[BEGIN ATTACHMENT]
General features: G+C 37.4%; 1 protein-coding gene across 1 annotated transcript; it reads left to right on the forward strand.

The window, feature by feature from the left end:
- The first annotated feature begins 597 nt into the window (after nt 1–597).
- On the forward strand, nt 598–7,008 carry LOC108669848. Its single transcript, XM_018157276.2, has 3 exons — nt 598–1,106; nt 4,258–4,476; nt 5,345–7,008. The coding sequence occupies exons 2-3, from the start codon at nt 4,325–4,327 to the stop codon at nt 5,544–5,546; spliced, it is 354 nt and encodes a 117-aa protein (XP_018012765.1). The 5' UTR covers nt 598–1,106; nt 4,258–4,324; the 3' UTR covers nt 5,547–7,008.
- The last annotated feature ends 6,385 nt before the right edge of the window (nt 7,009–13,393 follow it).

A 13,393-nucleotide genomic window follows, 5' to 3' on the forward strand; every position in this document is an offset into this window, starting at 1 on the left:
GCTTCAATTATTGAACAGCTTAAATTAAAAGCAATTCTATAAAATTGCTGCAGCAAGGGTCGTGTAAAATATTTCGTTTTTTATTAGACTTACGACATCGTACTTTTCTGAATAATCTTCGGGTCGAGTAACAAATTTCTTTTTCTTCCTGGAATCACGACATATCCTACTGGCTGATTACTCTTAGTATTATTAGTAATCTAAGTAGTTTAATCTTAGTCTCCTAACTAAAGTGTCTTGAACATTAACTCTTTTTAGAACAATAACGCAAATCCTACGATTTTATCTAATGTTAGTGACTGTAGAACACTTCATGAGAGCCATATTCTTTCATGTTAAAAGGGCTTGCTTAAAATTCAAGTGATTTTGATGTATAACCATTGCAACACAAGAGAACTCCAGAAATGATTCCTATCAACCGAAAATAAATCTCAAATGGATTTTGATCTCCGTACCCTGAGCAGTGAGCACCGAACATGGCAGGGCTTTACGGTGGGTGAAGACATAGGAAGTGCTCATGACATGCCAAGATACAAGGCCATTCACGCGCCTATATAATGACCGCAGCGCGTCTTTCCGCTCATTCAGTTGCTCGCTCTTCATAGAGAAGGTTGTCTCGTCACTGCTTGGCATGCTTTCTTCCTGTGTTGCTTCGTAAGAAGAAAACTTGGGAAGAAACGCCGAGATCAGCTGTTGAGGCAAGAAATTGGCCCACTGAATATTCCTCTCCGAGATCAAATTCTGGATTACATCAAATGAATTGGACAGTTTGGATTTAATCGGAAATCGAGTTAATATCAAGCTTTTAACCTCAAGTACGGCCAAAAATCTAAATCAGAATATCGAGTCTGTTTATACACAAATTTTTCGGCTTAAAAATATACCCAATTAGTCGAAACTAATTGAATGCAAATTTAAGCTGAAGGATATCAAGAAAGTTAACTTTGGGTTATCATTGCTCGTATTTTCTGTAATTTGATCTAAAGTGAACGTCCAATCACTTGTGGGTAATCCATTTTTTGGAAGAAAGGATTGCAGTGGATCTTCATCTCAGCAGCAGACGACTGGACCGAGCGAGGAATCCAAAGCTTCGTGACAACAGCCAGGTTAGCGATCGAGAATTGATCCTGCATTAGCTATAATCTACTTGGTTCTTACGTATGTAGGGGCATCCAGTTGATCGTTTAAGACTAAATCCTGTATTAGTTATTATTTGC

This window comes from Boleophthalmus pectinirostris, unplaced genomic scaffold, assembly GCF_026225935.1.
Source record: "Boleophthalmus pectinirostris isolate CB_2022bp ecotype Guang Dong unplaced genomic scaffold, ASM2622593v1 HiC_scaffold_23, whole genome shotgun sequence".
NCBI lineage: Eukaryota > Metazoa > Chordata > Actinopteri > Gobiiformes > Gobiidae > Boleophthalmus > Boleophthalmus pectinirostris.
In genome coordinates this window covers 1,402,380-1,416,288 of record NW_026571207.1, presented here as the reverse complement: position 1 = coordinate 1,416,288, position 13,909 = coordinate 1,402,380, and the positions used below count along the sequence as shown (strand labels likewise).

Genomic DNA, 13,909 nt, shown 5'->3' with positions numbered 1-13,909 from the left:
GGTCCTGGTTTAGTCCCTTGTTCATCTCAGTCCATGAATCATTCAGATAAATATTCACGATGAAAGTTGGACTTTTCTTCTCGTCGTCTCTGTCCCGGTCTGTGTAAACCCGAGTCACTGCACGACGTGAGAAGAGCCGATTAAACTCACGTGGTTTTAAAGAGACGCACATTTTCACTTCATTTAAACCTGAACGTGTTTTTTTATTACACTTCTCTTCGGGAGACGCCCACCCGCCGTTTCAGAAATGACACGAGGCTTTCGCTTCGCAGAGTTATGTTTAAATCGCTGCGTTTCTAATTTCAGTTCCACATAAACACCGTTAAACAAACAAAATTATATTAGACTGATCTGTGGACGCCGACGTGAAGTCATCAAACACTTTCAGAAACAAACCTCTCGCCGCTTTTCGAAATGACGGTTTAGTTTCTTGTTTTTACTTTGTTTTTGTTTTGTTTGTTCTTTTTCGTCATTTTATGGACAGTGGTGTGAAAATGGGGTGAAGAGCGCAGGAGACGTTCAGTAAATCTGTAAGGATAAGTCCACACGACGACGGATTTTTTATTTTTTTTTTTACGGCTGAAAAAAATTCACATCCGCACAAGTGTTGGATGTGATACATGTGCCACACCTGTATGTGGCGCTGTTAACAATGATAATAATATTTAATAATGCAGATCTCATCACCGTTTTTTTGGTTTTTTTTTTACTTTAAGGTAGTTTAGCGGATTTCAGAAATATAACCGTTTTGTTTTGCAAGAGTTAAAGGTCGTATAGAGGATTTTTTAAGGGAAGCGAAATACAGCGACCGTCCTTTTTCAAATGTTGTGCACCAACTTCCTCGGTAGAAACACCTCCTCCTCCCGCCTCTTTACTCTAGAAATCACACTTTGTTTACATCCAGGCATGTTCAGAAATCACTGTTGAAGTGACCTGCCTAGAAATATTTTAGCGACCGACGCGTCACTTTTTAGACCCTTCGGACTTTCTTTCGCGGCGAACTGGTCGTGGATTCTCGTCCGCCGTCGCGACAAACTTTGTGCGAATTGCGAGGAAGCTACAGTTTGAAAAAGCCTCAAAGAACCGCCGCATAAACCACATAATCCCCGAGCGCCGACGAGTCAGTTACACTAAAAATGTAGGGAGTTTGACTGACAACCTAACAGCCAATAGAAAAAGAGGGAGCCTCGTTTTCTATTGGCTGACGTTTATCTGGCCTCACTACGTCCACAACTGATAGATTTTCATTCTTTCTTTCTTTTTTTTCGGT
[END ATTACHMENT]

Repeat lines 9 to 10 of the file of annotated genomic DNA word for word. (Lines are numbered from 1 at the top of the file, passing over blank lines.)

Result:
Source record: "Boleophthalmus pectinirostris isolate CB_2022bp ecotype Guang Dong unplaced genomic scaffold, ASM2622593v1 HiC_scaffold_23, whole genome shotgun sequence".
NCBI lineage: Eukaryota > Metazoa > Chordata > Actinopteri > Gobiiformes > Gobiidae > Boleophthalmus > Boleophthalmus pectinirostris.